Middle-school students with super conducting train.Earth Sciences Emeritus Professor Garry McKenzie started the Breakfast of Science Champions in 1998 to give middle-school students a chance to engage in hands-on science using resources their schools don’t have.

This year, 133 students from eight Columbus city middle schools spent the morning of Feb. 8 at five separate educational sites.

“We have an amazing array of world-class research centers here at Ohio State, and an important part of their mission involves education and outreach to share their expertise with schools and the public,” said Chris Andersen, director of Ohio State’s STEM (Science, Technology, Engineering, and Math) Initiatives.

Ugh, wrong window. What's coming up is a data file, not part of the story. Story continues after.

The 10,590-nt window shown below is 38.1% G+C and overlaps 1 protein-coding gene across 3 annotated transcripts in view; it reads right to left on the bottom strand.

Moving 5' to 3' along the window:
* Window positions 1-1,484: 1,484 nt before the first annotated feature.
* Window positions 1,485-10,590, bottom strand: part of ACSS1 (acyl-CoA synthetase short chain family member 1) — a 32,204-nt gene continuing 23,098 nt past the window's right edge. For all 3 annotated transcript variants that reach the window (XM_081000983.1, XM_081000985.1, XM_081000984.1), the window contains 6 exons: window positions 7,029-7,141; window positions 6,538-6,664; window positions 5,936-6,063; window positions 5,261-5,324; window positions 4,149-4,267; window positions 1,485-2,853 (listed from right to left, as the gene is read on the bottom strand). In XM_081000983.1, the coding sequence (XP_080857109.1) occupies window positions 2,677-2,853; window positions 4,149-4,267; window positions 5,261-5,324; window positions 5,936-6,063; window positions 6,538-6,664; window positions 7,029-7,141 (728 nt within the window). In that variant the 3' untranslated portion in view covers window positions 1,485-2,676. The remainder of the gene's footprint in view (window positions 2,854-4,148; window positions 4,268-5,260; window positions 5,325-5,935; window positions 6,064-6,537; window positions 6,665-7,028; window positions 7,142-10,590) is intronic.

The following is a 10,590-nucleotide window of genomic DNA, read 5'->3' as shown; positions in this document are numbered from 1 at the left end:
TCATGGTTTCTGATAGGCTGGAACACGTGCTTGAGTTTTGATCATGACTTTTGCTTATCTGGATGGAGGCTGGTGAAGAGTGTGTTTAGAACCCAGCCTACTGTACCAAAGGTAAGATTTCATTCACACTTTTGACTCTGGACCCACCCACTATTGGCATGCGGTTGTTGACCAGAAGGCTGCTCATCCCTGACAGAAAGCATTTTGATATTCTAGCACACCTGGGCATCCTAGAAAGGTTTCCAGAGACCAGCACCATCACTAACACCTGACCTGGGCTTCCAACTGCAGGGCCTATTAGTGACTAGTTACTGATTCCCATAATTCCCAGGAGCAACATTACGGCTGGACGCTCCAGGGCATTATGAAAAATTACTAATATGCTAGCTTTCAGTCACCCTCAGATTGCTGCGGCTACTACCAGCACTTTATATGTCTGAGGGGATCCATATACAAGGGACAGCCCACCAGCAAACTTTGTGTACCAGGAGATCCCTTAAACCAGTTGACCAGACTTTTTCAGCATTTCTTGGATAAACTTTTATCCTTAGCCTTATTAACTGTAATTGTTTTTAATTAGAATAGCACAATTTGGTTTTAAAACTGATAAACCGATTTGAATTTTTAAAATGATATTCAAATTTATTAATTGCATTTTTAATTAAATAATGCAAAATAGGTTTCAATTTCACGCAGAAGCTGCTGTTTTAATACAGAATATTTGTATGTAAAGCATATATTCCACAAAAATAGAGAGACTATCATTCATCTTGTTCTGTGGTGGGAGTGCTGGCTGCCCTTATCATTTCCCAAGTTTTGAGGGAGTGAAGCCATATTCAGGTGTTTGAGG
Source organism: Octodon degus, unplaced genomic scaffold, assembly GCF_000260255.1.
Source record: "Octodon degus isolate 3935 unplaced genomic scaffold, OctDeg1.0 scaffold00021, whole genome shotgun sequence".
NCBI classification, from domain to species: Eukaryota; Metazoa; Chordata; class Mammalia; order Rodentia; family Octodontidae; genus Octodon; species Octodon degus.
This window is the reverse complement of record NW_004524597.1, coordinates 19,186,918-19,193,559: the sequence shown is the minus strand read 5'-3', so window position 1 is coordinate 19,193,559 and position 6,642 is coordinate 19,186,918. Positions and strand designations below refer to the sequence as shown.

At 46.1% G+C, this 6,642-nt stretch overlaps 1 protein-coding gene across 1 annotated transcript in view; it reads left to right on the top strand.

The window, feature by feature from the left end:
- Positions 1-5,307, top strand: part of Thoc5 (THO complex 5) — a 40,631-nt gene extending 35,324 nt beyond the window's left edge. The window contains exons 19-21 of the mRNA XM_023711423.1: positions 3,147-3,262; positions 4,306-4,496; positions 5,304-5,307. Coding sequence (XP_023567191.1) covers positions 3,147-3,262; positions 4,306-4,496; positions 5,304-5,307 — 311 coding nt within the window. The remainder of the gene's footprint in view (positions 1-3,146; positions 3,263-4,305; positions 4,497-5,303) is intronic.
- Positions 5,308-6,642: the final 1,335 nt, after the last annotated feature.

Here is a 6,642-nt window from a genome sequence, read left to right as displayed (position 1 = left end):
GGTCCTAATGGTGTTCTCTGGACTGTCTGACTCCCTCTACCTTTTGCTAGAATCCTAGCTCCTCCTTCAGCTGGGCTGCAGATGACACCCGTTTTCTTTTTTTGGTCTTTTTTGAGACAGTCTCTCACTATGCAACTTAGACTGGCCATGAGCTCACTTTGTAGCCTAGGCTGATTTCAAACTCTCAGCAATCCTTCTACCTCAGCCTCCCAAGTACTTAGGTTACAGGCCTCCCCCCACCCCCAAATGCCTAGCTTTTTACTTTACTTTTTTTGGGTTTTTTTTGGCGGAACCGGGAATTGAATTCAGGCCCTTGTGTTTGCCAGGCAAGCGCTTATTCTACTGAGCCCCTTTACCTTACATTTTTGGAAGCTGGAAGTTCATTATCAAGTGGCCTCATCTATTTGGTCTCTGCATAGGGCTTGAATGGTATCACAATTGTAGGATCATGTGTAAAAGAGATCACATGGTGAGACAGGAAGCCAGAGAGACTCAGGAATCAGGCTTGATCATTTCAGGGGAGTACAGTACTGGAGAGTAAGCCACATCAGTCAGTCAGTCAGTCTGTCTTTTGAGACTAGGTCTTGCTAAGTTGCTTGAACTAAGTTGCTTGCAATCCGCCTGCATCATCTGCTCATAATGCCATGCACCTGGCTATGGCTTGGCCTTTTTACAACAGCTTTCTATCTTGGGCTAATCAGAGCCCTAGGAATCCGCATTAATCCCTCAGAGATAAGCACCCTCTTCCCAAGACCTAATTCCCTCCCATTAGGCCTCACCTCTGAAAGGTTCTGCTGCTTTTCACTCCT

“The Breakfast of Science Champions is a great opportunity for our faculty and staff to ‘pay it forward’ to inspire the next generation of budding scientists and engineers.”

“Our hosting research centers do a great job of making learning fun.” Andersen said. “Who wouldn’t enjoy flash-freezing a carnation in -321 degree liquid nitrogen?”

But there’s more than science learning going on during the visit, Andersen pointed out. "For many of these young visitors, it is their first time on a university campus; spending a morning with Ohio State students and scientists makes it much easier to picture themselves as future college students and scientists."